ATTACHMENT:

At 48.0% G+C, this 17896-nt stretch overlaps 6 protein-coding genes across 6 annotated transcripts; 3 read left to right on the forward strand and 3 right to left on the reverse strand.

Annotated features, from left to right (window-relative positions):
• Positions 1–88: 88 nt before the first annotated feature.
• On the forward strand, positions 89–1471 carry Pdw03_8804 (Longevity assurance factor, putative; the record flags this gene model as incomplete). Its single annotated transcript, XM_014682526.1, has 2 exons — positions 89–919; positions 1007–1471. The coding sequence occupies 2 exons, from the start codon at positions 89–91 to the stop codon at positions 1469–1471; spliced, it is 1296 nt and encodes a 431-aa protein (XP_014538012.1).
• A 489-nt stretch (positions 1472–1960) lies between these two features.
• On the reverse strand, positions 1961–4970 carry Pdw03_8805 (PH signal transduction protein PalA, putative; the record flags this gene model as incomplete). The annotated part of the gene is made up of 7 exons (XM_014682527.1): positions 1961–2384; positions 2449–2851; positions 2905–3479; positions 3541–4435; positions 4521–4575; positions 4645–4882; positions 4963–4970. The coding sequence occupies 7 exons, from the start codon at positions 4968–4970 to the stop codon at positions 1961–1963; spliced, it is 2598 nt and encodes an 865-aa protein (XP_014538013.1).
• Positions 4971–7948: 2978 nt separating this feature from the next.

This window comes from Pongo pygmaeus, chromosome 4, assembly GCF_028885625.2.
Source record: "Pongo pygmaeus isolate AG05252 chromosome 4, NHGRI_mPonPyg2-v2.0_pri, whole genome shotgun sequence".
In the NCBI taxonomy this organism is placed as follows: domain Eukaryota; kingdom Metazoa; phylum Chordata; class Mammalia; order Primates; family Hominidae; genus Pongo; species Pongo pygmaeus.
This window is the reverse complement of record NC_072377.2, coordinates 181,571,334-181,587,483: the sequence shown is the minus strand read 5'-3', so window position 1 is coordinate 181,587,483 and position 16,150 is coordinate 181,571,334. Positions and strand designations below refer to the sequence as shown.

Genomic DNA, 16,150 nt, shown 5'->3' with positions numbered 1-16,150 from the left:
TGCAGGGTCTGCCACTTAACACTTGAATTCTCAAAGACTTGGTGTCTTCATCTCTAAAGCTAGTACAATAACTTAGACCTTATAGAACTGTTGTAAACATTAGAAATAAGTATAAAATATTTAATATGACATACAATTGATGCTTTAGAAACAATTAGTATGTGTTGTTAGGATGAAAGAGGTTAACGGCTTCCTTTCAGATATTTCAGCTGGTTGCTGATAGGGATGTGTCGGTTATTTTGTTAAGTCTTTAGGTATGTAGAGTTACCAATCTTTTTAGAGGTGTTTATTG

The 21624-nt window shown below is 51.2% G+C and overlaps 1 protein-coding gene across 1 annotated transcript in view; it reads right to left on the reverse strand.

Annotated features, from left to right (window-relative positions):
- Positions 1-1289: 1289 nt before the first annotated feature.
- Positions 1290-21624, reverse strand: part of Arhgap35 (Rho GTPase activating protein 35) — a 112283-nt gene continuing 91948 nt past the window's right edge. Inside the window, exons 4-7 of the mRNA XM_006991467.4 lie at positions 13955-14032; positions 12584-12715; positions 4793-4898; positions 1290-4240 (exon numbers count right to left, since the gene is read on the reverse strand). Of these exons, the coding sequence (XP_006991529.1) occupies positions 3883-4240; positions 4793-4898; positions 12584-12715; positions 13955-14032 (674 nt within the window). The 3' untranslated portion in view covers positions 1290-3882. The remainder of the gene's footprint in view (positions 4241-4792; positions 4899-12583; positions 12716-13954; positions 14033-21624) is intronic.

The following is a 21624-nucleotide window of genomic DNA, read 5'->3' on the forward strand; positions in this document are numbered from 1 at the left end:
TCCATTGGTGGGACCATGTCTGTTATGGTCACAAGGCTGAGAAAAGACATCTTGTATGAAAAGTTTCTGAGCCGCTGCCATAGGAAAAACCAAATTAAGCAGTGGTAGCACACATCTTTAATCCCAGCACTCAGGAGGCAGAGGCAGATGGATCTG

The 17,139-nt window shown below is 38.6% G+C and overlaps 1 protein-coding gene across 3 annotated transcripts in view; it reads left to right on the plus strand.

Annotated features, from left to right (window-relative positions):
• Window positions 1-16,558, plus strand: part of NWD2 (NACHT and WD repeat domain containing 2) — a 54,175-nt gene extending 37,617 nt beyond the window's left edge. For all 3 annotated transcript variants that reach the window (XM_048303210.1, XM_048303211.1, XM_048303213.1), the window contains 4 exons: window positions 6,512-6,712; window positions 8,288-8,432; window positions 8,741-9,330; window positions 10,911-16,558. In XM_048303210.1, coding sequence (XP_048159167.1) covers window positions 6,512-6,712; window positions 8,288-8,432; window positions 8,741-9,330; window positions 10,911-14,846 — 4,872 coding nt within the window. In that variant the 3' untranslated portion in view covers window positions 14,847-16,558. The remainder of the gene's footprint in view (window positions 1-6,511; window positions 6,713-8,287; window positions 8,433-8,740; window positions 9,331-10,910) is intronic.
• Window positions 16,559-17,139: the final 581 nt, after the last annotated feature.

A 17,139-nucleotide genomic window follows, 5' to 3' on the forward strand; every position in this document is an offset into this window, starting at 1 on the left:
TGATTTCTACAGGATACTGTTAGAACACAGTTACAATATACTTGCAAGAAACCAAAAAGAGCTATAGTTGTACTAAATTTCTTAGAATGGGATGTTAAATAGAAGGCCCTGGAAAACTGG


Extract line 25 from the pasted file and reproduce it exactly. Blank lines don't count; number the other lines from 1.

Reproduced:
TGATTTCTACAGGATACTGTTAGAACACAGTTACAATATACTTGCAAGAAACCAAAAAGAGCTATAGTTGTACTAAATTTCTTAGAATGGGATGTTAAATAGAAGGCCCTGGAAAACTGG